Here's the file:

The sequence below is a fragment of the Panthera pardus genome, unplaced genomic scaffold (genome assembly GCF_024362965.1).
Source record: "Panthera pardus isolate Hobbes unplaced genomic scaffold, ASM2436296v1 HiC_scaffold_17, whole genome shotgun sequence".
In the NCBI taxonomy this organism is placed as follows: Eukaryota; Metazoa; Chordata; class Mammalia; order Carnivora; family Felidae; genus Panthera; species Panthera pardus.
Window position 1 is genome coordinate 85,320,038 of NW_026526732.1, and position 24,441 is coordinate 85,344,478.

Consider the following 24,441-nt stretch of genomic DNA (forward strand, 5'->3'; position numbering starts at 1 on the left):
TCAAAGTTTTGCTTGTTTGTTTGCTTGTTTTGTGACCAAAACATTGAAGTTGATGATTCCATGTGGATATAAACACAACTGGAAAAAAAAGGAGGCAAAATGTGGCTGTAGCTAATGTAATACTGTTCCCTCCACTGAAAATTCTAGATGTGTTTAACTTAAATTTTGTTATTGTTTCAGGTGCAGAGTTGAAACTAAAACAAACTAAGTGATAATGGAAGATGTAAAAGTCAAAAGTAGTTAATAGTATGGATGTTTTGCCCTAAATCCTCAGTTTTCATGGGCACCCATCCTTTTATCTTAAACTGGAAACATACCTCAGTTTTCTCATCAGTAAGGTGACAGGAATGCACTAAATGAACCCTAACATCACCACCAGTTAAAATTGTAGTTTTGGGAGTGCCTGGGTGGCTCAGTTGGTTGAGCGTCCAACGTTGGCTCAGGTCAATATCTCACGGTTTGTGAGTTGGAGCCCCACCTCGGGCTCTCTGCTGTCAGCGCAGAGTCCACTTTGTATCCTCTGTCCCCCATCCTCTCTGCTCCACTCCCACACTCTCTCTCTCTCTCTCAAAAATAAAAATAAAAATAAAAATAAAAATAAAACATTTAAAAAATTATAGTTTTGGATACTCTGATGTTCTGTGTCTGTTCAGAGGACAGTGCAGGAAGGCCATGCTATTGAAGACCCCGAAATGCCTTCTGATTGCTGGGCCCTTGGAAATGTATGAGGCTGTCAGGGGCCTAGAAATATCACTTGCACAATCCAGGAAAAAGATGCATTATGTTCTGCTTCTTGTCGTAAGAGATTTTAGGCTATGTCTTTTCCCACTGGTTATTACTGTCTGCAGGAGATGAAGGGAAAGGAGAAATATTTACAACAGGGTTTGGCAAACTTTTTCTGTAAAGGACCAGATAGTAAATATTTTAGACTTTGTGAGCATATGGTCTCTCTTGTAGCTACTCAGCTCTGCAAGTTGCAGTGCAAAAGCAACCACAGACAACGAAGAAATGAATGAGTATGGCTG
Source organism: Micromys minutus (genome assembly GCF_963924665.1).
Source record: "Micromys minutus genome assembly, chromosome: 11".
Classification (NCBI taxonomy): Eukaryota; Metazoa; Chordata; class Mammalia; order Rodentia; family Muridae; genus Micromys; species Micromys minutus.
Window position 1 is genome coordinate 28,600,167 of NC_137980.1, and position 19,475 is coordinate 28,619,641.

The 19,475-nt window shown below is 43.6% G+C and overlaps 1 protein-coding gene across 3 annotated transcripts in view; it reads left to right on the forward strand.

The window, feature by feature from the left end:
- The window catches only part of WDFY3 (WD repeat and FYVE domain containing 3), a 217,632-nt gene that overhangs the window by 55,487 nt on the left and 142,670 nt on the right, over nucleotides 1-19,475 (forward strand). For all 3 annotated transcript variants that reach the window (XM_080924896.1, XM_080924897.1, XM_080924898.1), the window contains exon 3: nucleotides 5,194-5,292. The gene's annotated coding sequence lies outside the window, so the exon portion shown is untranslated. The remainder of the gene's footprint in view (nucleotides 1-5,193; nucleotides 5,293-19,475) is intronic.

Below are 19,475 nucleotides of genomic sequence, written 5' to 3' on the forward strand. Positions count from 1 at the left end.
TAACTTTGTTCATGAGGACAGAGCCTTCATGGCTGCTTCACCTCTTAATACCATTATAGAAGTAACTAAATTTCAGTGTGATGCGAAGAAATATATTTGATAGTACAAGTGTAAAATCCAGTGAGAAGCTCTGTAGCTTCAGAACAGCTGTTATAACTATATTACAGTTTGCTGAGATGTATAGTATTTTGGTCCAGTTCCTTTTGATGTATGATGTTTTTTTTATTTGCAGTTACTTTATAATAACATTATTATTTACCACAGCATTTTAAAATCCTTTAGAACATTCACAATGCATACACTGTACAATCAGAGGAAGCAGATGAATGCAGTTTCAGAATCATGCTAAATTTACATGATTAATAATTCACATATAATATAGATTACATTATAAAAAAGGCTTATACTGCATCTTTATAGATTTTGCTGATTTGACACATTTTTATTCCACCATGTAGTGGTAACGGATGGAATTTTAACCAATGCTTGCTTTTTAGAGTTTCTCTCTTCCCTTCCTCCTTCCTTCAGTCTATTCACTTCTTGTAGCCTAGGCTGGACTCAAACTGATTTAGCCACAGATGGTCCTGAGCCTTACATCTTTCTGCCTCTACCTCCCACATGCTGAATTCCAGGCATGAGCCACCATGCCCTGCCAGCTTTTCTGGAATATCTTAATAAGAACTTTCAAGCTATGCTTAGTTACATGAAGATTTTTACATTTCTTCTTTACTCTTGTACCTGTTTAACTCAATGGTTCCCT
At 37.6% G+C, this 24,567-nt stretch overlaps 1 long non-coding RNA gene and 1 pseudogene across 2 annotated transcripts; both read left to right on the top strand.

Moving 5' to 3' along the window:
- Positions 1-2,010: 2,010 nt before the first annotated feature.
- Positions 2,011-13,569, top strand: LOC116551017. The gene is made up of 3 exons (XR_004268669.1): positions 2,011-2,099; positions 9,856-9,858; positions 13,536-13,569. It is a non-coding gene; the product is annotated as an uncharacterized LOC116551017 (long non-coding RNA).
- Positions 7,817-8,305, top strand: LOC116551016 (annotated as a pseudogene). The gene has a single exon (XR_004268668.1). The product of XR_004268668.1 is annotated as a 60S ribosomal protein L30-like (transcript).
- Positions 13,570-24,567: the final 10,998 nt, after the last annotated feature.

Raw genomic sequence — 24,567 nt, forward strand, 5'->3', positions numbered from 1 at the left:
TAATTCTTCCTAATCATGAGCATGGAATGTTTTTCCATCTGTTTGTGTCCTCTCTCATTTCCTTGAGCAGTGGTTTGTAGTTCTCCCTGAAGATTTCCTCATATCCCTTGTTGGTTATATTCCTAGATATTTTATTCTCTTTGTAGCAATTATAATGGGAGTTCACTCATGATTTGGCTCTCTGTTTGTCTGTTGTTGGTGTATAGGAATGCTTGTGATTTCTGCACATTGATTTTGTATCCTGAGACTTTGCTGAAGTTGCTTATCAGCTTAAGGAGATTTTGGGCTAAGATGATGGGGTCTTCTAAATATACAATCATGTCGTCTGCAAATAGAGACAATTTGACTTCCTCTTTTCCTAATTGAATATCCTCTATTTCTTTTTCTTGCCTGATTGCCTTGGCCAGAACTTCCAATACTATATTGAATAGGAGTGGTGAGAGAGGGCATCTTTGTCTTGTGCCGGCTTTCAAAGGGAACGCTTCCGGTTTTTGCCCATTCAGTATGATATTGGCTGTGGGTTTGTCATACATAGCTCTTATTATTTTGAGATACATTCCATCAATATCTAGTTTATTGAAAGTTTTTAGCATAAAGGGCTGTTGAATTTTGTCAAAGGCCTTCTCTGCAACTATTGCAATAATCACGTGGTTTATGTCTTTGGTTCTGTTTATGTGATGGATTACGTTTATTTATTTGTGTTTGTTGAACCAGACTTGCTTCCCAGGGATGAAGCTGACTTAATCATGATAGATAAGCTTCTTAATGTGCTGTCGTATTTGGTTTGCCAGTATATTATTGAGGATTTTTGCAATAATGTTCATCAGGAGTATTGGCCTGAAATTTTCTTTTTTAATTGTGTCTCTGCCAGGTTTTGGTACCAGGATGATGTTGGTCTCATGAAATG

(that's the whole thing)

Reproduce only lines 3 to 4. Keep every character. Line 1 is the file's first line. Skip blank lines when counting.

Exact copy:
In the NCBI taxonomy this organism is placed as follows: Eukaryota; Metazoa; Chordata; class Mammalia; order Carnivora; family Felidae; genus Panthera; species Panthera pardus.
Window position 1 is genome coordinate 85,320,038 of NW_026526732.1, and position 24,441 is coordinate 85,344,478.